Tuesday, February 24, 2015

Tear downs and dream homes

I read with interest this NY Times story about the trend in LA to tear down historic homes and replace them with larger, contemporary houses.

'Historic' here, of course, could mean an 1950s bungalow. While it's easy, as a Brit, to sniff about the  historic value of a sixty year old house, it's true that there are some beautiful neighbourhoods, old by LA standards, which are characterized by a conformity of housing, all built around the same time, and some really charming and quintessentially Californian styles. Like the Storybook homes in Culver City and in Hollywood, the Spanish colonial homes on the flat bits of Beverly Hills and the mid-century boxes that perch on outcrops of the Hollywood Hills.

Apparently the volume of new homes being built on the site of older ones is on the up, and these newer home bear no resemblance to their neighbors. It's a trend that's ruffling feathers in Beverly Hills.

For much of LA the historical preservation ship sailed some time ago. This passage is from Nathaniel West's The Day of the Locust, describing Depression Era Hollywood.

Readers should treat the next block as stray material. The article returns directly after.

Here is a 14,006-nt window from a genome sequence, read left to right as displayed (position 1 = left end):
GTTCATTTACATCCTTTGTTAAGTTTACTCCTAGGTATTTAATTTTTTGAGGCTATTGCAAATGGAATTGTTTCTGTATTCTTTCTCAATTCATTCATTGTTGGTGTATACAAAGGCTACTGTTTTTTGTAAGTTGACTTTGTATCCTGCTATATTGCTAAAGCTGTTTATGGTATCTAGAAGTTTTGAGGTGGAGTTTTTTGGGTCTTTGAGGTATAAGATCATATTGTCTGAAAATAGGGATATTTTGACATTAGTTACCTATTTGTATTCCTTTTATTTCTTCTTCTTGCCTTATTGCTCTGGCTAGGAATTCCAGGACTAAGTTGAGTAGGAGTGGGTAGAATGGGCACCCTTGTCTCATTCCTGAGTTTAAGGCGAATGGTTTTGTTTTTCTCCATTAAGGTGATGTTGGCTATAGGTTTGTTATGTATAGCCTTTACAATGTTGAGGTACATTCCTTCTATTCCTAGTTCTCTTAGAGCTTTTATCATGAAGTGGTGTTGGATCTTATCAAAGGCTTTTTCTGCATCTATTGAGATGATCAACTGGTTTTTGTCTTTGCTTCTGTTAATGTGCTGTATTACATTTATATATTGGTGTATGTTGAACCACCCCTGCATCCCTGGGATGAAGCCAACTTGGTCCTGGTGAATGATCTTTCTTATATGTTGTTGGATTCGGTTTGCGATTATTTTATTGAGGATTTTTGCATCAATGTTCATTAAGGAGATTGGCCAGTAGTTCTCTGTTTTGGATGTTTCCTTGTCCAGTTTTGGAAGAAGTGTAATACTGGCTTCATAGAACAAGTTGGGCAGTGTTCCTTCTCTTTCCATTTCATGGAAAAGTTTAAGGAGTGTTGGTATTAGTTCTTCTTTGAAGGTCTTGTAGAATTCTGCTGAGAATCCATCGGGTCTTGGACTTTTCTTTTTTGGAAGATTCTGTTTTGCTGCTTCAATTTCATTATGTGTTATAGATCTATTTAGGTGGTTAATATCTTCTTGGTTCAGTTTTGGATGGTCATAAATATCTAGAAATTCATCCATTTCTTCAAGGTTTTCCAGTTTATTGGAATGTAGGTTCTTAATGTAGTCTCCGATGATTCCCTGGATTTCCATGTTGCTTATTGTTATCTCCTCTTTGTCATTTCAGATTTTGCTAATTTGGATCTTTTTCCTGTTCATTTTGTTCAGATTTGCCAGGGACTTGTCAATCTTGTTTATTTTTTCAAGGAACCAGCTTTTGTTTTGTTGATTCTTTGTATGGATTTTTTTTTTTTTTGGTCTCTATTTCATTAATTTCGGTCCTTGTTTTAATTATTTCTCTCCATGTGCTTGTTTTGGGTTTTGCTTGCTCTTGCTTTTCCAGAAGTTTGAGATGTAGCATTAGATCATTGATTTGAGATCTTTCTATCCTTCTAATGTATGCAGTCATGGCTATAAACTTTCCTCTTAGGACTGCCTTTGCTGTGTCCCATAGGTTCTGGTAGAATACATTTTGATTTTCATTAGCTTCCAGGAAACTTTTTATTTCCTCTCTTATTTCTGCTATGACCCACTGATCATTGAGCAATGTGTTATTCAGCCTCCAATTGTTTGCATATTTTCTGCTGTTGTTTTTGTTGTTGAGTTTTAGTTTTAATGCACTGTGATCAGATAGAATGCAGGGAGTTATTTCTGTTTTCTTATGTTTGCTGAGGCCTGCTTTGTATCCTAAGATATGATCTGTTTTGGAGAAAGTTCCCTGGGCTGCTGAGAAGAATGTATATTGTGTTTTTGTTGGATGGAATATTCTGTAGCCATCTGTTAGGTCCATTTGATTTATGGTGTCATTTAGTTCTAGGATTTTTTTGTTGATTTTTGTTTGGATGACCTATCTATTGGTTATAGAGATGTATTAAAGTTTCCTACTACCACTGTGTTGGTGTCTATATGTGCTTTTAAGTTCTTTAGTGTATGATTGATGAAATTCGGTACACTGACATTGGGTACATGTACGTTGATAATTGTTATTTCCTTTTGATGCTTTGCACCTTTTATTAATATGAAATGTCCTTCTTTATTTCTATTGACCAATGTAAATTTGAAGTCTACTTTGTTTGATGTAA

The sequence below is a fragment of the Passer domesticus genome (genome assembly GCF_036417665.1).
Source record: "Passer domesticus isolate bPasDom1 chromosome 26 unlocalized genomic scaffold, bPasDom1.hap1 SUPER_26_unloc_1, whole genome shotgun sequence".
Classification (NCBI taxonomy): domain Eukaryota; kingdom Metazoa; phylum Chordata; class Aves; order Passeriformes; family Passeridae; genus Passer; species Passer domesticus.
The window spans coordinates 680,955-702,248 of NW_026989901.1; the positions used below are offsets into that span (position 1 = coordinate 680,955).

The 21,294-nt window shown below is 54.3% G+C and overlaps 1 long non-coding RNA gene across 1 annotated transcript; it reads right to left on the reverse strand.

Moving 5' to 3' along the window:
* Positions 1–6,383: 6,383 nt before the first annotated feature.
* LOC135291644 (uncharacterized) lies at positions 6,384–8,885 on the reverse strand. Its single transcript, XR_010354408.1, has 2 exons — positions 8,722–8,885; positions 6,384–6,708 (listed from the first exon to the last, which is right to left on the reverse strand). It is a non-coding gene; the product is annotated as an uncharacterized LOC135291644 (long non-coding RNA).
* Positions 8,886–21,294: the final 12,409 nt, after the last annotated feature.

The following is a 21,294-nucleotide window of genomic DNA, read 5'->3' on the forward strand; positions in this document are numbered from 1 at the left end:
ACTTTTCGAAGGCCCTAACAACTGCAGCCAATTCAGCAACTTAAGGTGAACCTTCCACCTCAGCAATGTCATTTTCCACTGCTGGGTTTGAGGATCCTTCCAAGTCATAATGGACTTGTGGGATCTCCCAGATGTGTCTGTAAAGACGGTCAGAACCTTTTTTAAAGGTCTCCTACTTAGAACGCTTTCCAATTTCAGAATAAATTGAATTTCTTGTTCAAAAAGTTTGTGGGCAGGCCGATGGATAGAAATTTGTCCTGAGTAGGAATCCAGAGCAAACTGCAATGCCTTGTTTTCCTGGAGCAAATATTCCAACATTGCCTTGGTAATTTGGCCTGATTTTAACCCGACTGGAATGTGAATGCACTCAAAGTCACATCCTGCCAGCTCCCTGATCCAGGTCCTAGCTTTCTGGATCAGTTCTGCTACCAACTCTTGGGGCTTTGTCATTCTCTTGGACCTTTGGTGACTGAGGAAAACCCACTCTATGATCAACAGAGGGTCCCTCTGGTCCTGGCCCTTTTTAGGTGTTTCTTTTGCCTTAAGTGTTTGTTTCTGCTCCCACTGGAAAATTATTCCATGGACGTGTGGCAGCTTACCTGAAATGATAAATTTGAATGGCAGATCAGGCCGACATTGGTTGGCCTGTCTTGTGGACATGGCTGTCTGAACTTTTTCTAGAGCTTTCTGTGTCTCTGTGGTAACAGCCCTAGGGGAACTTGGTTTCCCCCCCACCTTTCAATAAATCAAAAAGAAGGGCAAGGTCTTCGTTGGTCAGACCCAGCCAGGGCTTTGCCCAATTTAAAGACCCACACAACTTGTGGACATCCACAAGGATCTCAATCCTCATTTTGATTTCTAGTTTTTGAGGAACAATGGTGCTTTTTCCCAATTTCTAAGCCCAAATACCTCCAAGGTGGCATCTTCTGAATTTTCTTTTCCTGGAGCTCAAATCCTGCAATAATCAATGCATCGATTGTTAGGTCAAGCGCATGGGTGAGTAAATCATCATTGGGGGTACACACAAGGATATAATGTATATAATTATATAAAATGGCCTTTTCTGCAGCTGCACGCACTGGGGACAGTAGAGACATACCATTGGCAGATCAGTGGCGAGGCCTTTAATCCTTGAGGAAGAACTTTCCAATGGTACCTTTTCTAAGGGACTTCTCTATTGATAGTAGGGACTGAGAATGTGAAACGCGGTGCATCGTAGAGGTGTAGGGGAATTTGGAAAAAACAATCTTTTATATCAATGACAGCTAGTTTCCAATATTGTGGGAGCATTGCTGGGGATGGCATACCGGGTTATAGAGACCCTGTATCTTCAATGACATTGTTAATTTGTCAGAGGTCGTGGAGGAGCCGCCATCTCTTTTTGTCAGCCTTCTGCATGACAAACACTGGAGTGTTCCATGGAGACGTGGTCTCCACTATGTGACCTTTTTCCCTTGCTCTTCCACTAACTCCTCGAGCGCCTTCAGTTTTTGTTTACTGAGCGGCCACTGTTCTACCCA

The same description could be used of the Strand in Hermosa Beach - although I don't think I'd describe the diverse architectural styles which rub shoulders here as 'truly monstrous'. I've posted about the bonkers patchwork of dream homes here before and sure, it's not very beautiful, but I do like the freedom of choice it represents.

Although I may not wish to create my own personal Swiss Chalet I can understand the desire to build something new and bespoke - and be damned if it doesn't match the neighbour's new and bespoke house. My dream house would be a gleaming white box, but I'd take even a 1990s 'palazzo' over a charming old beach cottage with 1920s amenities. You do see the odd run of older homes in the area and I'm glad they're still around. But I wouldn't want to live in one.
Sweet, but probably doomed
While in the UK I wouldn't have thought of remodelling extensively - that's the stuff of Grand Designs and a move to the country - here it seems less out of reach. It's not an unusual thing to do, and some of the homes we've looked at would require or at least lend themselves to a rebuild. The house we're currently eyeing up is what's known as turnkey. If we can stomach the cost, we would maybe make some cosmetic upgrades before we move in, like redoing the floor and repainting some rooms, but that's about it.

Still, the dream of finding a sweet little beach bungalow, ripping it down and building a gleaming white box in its place remains alive. That'll be the next house we buy.

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